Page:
Crocodile Tears (??????? ???????)

January 30, 2010, Chennai

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Crocodile TearsDo crocodiles shed tears?  Yes, they do. They have lachrymal glands and produce tears to lubricate the eyes just like humans.


But the tears will be visible only after a crocodile is out of the water for a prolonged period of time when the eyes dry out. What about the term “crocodile tears”? That term means an insincere show of sorrow or delivery of an apology. How did that term come into common parlance? Ancient belief held that crocodiles weep while devouring their prey showing remorse for their cruel act. Apparently the myth came into use by the 13th century in France. A Franciscan monk by name Bartholomaeus Anglicus wrote in his encyclopedia of natural sciences, “If the crocodile findeth a man by the brim of the water, or by the cliff, he slayeth him there if he may, and then weepeth upon him and swalloweth him at last”.

Such a myth eventually spread among literary works too. For example Shakespeare uses the term in Othello (Act IV, scene 1) thus:

"O devil,devil!

If that the earth could teem with woman's tears,

Each drop she falls would prove a crocodile”

Rudyard Kipling in the story of how the elephant got his trunk in the Just So Stories, wrote: “ ‘Come hither, Little One,’ said the Crocodile, ‘for I am the Crocodile,’ and he wept crocodile-tears to show it was quite true”. Even today, the phrase continues to be used in literature and the media, with some speculation on whether crocodiles actually cry.

But the crocodiles don’t cry like humans do. A zoologist (Kent Vliet) at the University of Florida concluded that crocodiles shed tears while eating their prey for physiological reasons. They usually hiss and huff while eating. The air that is forced through the sinuses may mix with tears in the tear glands making the tears empty into the eyes, sometimes with frothing.

The medical term crocodile tears syndrome refers to a spontaneous tearing occurring concurrently with the normal salivation of eating and is an uncommon consequence of recovery from Bell's palsy (also known as Human facial palsy) where the facial nerve destined for a salivary gland mistakenly re-grows into a tear gland causing sufferers to shed tears while eating.

For practical purposes, the term is taken to mean a false display of emotion where either the sadness was not genuine or the tears are used to gain sympathy while not deserving it. Let us revisit the term “crocodile tears” in the current context. Recently there has been a spate of instances of “crocodile tears” shed by prominent people.

A few months ago, Andre Agassi, a well-known tennis player, admitted in a media interview and a soul-searching autobiography that he used a forbidden drug called crystal methamphetamine in 1997. He denied using the drug (to tennis officials) at that time in order to escape a ban. He explained the positive laboratory test as an accidental ingestion from a soft drink. That lie exonerated him then.  Possession of such a drug carries up to 5 years of jail sentence in the US. In a television interview he was all tears explaining how sorry he was about using the drug as well as lying about it. Many critics were asking why he came forward at this time to admit it. They said no useful purpose would be served now after he retired from the sport. They said perhaps he was using such an occasion to promote his autobiographical book seeking pecuniary benefits.  Contrition should occur the first time the transgression is revealed and not much later with ulterior motives in mind. The term “crocodile tears” was used with its usual connotation.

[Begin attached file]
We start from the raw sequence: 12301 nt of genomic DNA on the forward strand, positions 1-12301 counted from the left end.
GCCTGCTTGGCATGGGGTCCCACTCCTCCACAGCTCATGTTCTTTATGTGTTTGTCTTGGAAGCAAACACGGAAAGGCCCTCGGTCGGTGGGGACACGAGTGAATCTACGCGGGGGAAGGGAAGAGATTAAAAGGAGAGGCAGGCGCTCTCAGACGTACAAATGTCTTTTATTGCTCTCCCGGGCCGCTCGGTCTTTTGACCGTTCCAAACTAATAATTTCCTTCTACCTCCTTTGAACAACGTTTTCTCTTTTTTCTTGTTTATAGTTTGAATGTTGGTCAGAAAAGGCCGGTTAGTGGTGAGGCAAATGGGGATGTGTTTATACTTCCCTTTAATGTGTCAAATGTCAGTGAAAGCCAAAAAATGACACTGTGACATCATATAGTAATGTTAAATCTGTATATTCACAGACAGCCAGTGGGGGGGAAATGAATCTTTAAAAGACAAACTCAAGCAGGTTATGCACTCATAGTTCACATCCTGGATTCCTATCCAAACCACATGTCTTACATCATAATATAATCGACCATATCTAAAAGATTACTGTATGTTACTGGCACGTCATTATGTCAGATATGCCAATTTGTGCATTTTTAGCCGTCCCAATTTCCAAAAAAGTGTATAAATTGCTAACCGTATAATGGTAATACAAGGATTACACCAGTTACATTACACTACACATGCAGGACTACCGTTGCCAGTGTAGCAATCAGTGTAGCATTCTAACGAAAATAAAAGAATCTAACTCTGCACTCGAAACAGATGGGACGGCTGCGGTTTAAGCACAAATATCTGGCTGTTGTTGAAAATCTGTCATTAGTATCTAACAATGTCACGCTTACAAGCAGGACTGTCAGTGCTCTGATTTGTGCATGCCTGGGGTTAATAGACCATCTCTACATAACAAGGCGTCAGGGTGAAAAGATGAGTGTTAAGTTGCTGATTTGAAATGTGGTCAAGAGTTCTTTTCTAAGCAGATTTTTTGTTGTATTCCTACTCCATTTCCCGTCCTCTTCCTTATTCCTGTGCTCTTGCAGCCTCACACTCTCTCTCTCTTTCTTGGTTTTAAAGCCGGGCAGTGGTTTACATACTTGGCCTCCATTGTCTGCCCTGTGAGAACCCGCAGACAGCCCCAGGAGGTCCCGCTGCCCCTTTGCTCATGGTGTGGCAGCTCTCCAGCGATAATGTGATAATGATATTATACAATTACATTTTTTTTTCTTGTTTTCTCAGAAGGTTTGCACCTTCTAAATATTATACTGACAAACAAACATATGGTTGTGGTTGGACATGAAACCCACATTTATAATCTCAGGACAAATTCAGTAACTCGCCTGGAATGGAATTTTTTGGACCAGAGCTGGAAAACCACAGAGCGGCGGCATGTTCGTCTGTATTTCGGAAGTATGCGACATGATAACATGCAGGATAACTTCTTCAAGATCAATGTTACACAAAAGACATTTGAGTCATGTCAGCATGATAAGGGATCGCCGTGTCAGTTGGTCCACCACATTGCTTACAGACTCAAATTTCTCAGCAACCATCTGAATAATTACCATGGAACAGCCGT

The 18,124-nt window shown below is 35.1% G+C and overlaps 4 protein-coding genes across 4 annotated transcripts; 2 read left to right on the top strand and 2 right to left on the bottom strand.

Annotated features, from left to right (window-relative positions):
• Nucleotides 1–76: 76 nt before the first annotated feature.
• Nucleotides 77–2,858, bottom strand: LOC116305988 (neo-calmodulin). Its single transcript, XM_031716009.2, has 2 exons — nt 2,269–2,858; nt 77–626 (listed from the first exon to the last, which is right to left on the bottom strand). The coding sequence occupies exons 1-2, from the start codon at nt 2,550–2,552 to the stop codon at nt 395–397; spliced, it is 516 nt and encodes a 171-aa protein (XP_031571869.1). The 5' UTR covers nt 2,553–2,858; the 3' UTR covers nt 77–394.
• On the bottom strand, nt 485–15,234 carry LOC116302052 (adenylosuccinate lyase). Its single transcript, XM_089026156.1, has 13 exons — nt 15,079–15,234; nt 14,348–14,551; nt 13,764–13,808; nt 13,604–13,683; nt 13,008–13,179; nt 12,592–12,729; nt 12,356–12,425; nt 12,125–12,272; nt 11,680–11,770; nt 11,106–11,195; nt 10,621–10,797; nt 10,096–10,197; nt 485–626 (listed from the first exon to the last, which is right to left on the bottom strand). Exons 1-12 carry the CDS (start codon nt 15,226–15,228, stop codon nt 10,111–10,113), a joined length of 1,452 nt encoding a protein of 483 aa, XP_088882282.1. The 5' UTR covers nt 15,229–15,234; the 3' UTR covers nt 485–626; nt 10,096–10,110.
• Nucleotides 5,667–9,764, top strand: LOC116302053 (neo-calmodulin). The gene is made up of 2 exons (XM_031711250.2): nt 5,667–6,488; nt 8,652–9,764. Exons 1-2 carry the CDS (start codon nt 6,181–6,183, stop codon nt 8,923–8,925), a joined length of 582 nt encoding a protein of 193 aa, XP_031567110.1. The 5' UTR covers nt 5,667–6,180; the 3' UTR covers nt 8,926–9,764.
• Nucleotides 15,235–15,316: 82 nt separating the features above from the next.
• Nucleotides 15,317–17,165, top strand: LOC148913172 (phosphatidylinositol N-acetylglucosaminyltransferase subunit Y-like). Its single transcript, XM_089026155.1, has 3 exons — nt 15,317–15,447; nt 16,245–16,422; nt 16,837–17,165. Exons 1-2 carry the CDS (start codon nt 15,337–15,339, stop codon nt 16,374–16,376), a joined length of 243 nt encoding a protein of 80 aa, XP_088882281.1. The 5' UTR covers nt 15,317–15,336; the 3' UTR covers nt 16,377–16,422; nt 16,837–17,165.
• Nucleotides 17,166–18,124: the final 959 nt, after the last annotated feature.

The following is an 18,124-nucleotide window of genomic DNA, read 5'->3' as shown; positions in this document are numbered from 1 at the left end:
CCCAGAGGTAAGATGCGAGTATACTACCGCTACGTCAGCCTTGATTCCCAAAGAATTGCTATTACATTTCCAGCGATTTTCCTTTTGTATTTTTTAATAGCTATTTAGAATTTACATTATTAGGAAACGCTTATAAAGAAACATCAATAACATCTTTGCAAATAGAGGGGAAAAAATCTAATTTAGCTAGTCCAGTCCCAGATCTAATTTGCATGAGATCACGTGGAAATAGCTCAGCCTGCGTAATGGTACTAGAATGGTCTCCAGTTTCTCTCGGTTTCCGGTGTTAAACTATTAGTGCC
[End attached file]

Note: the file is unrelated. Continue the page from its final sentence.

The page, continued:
Another incident of such a contrition occurred with the baseball slugger Mark McGwire. There were persistent rumors that he used performance-enhancing anabolic steroids for years. He denied such usage even while giving Congressional testimony under oath a few years ago. Recently he gave a media interview wherein he was remorseful and admitted using steroids and that he was sorry. Why did he deny then and why did he admit now? Critics contend that he was hired as the hitting coach for the St. Louis Cardinals team from the coming season and with a cloud hanging over his steroid use it was difficult for him as well as the team to go through such a deal without creating a controversy. So he came out “clean” attended by a goodly amount of “crocodile tears”. An admission and an apology coming long after it was due.

Such show of insincere sorrow does not escape politics either. Many politicians were involved in sexual scandals which they denied in the beginning only to admit in front of television cameras much later with sorrowful tears that can be found in an onion. In a partisan event that came to light recently some Republican Party officials in the US are taking the Democratic Senate majority leader Harry Reid to task for his comments in 2008 about why Barack Obama was electable. They are calling for Reid’s resignation in view of his “race-tinged” remarks. The democrats are calling this a case of “crocodile tears” because they say the Republicans were using the race card throughout the election campaign and now they cry foul about Reid’s “pragmatic” views which the Republicans still promote. A question of pot calling the kettle black, obviously!
Myth or fact, “crocodile tears” will be with us for a long time to come! Hope it does not inundate the earth!